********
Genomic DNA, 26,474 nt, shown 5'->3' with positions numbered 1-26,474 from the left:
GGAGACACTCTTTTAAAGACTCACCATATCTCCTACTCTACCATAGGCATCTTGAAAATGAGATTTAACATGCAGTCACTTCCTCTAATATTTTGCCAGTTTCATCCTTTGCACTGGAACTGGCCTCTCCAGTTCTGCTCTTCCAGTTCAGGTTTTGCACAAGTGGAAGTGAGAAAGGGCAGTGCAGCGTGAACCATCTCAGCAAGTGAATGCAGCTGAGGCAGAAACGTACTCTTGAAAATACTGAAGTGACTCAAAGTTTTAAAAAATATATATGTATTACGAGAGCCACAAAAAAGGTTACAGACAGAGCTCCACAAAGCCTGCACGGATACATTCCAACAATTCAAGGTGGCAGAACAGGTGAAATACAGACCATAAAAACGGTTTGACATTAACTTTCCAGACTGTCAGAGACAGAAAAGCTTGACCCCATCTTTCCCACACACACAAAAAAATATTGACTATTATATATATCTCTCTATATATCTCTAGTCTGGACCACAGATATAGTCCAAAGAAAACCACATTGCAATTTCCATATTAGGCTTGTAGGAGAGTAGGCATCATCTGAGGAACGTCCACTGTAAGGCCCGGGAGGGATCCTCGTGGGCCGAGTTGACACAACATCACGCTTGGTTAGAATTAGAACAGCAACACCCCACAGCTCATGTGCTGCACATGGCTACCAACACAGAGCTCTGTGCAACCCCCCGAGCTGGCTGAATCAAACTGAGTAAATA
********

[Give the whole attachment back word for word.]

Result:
Genomic DNA, 26,474 nt, shown 5'->3' with positions numbered 1-26,474 from the left:
GGAGACACTCTTTTAAAGACTCACCATATCTCCTACTCTACCATAGGCATCTTGAAAATGAGATTTAACATGCAGTCACTTCCTCTAATATTTTGCCAGTTTCATCCTTTGCACTGGAACTGGCCTCTCCAGTTCTGCTCTTCCAGTTCAGGTTTTGCACAAGTGGAAGTGAGAAAGGGCAGTGCAGCGTGAACCATCTCAGCAAGTGAATGCAGCTGAGGCAGAAACGTACTCTTGAAAATACTGAAGTGACTCAAAGTTTTAAAAAATATATATGTATTACGAGAGCCACAAAAAAGGTTACAGACAGAGCTCCACAAAGCCTGCACGGATACATTCCAACAATTCAAGGTGGCAGAACAGGTGAAATACAGACCATAAAAACGGTTTGACATTAACTTTCCAGACTGTCAGAGACAGAAAAGCTTGACCCCATCTTTCCCACACACACAAAAAAATATTGACTATTATATATATCTCTCTATATATCTCTAGTCTGGACCACAGATATAGTCCAAAGAAAACCACATTGCAATTTCCATATTAGGCTTGTAGGAGAGTAGGCATCATCTGAGGAACGTCCACTGTAAGGCCCGGGAGGGATCCTCGTGGGCCGAGTTGACACAACATCACGCTTGGTTAGAATTAGAACAGCAACACCCCACAGCTCATGTGCTGCACATGGCTACCAACACAGAGCTCTGTGCAACCCCCCGAGCTGGCTGAATCAAACTGAGTAAATA